Universal Law Group, Inc. | Francis John Cowhig
Your question requires an attorney consultation. It is not a simple question that can be answered on this type of forum. There are many factors that would need to be considered and evaluated. I strongly suggest that you contact an attorney for a face-to-face consultation and give him/her all of the facts surrounding your situation.
Answer Applies to: California
Replied: 10/9/2012
Hamblin Law Office | Sally Hamblin
Under those circumstances, nothing legal.
Answer Applies to: Michigan
Replied: 10/9/2012
    Law Offices of John Carney
    Law Offices of John Carney | John Carney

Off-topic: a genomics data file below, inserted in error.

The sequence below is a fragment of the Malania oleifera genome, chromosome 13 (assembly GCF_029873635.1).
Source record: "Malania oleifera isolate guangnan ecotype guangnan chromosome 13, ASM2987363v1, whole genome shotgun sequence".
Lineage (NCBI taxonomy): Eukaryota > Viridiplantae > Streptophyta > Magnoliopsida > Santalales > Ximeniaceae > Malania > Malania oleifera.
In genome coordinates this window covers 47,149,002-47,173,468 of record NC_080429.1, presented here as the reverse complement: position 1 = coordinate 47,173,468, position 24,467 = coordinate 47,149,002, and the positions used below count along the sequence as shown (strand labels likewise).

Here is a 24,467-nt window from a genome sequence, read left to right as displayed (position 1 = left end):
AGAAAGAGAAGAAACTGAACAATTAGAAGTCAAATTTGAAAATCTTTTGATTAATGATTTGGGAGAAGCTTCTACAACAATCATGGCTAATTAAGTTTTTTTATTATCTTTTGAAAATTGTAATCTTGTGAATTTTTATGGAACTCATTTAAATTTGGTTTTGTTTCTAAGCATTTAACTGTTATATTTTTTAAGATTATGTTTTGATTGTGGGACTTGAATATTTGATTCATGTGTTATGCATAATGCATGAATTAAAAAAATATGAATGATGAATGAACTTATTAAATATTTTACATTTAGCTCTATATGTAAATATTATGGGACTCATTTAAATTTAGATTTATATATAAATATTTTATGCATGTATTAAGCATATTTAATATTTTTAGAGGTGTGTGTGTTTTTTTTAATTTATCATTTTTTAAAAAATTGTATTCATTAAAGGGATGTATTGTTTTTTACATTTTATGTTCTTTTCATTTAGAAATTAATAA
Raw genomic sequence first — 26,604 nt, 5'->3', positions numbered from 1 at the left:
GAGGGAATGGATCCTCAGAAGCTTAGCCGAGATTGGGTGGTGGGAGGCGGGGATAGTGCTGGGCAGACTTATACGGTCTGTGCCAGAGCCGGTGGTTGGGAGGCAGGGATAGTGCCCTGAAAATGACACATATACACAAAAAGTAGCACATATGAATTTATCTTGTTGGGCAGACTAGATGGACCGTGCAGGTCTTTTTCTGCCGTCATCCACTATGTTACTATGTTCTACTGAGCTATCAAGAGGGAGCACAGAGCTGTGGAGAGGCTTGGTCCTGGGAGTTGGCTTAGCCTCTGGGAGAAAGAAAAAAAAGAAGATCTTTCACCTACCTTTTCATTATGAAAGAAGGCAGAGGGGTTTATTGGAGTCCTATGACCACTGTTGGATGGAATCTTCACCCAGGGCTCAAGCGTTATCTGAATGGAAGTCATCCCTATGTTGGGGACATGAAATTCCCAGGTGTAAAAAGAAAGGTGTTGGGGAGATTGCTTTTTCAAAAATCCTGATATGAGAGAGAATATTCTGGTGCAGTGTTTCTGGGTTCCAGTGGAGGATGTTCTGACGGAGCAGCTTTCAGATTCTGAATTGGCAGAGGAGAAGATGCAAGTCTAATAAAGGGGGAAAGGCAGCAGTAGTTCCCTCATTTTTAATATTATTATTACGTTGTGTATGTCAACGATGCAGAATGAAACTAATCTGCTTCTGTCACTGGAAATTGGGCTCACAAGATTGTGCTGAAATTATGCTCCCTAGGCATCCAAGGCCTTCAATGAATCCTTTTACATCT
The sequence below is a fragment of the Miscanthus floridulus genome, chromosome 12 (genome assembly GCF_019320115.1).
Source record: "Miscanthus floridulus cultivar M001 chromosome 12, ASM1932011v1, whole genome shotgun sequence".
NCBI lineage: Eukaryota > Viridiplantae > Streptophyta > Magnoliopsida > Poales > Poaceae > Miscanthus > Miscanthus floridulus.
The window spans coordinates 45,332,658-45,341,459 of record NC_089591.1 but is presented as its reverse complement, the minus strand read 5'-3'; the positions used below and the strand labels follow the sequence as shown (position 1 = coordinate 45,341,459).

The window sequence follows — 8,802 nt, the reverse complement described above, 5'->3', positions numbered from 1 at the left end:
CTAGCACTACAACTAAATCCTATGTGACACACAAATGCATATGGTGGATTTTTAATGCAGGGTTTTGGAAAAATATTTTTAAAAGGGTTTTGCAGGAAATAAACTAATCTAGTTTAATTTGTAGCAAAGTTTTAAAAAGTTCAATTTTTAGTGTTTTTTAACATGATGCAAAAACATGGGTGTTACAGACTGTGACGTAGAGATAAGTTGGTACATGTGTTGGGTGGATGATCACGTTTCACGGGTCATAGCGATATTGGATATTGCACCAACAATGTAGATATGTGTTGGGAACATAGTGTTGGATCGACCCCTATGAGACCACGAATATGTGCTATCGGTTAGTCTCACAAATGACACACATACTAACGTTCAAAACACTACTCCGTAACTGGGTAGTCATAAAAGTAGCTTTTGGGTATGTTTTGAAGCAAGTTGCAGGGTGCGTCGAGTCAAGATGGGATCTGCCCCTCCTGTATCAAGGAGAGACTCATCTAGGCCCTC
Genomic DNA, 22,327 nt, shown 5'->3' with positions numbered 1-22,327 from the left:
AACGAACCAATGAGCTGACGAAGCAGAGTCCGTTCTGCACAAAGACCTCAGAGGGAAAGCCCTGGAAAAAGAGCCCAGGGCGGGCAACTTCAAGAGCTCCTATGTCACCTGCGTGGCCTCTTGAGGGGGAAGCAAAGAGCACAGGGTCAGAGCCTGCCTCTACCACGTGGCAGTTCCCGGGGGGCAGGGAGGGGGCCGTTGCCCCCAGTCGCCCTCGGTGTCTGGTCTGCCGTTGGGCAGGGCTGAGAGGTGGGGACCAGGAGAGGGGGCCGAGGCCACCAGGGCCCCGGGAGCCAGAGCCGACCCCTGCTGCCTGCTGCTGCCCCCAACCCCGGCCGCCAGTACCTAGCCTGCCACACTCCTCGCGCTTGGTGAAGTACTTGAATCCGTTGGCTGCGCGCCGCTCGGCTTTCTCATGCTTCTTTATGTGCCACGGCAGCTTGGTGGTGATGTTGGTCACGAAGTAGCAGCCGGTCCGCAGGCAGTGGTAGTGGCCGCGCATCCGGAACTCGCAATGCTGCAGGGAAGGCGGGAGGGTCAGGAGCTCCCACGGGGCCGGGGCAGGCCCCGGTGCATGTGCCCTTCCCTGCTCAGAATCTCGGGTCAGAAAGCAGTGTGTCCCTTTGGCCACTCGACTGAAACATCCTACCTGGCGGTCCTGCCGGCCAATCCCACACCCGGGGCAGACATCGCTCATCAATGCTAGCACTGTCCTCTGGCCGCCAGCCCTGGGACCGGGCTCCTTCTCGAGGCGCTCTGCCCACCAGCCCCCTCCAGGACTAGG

You can sue for anything, and McDonald's gets sued every day, just Google it and you will see a woman who is suing because working at McDonald's "made her a prostitute", a woman who was burned with coffee that was "too hot and the lid was not secured", a woman who slipped off the toilet, and two drunk women who jumped over the counter and beat their employee over the fact that he checked their $50 dollar bill. He was just out of prison for manslaughter and beat both of them with a metal pole used for the frier. When you tried to "confront her" you could have been charged with a crime, especially if you opened the window or threatened her. It was an accident or the card was cracked, or she did it too hard, but I doubt that it was negligence that would give you the right to sue for consequential damages. You should have more than one credit card for a number of reasons, and you will not be able to prove that it was intentional or negligent.